Monday, 11 May 2015

Discovery: Tuath - "Viholliseni Maala"

Tuath (pronounced two ah) are an Irish shoegazing two-piece - enriched in anti-nationalism, and the music in which they believe to be the neutral ground between politics and music. Self-announced as the first ever Irish language noise rock band, Tuath blend the drones of noise rock with the melodic and sensual sounds of shoegaze - at least it’s melodic to me anyway.

“Viholliseni Maala” is the English title - the actual Irish language title is “I D’tuath De Mo Cuid Namhaid”, a beast to take in. If you haven’t recognised the title, it’s because you’re not a fan of The Brian Jonestown Massacre; or just haven’t heard their 2012 album Aufheben. This is of course Tuath’s cover of the TBJM original, and it’s adequately on par with the original in my opinion.

On TBJM’s version from Aufheben, the vocals manage to get lost in the Clinic-esque production, where the drums sound like their coming from your neighbour’s garage, and the guitars are upstairs. Tuath took the tempo and slowed it right down, without losing the context of the songs original rock song structure. Reverb and delay embark on their voyage in quick strums introducing the listener to the TBJM chord progression. The sound is matched by Tuath’s quality at replicating and taking an original sound to their own level. The drums are slower and lively - sounding unique on the ear. Then the vocals kick in, and it’s quite surreal actually. Tuath clearly don’t hold the vocal power to sing freely on Capital FM, but they do the job their music compliments.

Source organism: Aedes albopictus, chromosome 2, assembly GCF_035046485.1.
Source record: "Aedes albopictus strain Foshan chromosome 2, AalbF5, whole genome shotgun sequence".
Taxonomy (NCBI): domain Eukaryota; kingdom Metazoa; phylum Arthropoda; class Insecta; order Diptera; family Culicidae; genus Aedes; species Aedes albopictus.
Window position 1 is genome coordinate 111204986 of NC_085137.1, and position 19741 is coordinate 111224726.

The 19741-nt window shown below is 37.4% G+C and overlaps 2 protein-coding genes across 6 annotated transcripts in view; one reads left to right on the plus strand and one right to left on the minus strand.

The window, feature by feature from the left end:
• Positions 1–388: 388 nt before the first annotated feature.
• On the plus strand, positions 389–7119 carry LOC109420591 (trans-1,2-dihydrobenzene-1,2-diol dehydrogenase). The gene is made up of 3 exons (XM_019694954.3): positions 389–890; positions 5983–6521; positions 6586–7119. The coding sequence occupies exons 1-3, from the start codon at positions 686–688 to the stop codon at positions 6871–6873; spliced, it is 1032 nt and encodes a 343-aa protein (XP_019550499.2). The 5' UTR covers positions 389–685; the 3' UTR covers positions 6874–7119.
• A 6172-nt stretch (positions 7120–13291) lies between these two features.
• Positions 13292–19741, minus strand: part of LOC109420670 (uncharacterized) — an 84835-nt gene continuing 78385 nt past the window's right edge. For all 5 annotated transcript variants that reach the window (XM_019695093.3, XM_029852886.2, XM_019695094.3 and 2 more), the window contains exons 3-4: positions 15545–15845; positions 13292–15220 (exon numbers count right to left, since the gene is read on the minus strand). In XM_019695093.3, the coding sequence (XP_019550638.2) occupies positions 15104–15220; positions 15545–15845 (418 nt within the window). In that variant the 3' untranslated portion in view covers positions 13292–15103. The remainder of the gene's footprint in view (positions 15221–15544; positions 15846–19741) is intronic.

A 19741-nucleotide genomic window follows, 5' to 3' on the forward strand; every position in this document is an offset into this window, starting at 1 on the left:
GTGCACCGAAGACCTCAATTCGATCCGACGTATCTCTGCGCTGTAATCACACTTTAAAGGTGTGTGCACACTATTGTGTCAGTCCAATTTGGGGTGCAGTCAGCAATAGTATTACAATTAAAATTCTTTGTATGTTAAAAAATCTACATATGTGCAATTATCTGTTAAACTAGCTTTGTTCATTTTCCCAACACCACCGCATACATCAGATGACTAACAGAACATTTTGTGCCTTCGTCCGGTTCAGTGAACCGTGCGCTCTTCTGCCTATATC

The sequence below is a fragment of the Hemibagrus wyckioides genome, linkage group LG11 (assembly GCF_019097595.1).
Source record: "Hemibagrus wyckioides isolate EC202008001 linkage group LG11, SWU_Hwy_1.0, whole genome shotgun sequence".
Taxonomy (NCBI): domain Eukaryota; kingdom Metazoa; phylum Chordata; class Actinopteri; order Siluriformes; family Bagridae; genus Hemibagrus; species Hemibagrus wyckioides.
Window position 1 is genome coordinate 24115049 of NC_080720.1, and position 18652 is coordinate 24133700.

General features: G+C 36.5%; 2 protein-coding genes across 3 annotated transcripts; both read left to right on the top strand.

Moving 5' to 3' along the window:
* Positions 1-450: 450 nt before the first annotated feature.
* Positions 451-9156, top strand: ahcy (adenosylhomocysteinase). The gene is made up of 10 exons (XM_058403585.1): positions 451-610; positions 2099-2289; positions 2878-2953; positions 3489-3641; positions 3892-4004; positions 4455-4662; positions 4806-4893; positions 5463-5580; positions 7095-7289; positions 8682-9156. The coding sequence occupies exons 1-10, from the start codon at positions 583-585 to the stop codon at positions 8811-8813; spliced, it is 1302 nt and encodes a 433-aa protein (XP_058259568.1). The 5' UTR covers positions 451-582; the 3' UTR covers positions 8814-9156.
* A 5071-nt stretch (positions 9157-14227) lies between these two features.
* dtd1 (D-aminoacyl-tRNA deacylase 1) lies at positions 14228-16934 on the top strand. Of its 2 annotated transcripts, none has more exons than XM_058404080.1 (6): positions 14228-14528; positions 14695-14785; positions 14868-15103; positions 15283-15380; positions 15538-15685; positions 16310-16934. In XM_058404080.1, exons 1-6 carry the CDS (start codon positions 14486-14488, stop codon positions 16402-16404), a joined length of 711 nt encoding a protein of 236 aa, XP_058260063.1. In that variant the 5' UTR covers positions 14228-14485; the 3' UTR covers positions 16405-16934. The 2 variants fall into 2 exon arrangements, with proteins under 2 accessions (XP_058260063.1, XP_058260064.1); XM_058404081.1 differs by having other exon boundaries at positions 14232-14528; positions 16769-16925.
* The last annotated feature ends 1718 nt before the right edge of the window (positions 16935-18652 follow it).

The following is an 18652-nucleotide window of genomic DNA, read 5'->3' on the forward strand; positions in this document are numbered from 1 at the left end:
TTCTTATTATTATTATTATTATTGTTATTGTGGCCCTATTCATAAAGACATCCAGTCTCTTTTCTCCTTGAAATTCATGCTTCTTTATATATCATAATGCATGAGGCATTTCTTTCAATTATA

This is of course shoegaze, the scene which celebrated itself two decades and counting ago - Tuath are in no way bringing a noise rock revival to Ireland, but by singing 100% in their, THEIR language, they add a personality and character beyond the band name, and beyond the music. The music just happens to be pretty good with raw sounding percussion and incredibly well produced guitars. There are not many flaws with this cover, the only criticism I can actually give the track is the needless 20 second fade out which burns a hole in my ear drum. Nevertheless, a very good cover and executed well.
-Eddie Gibson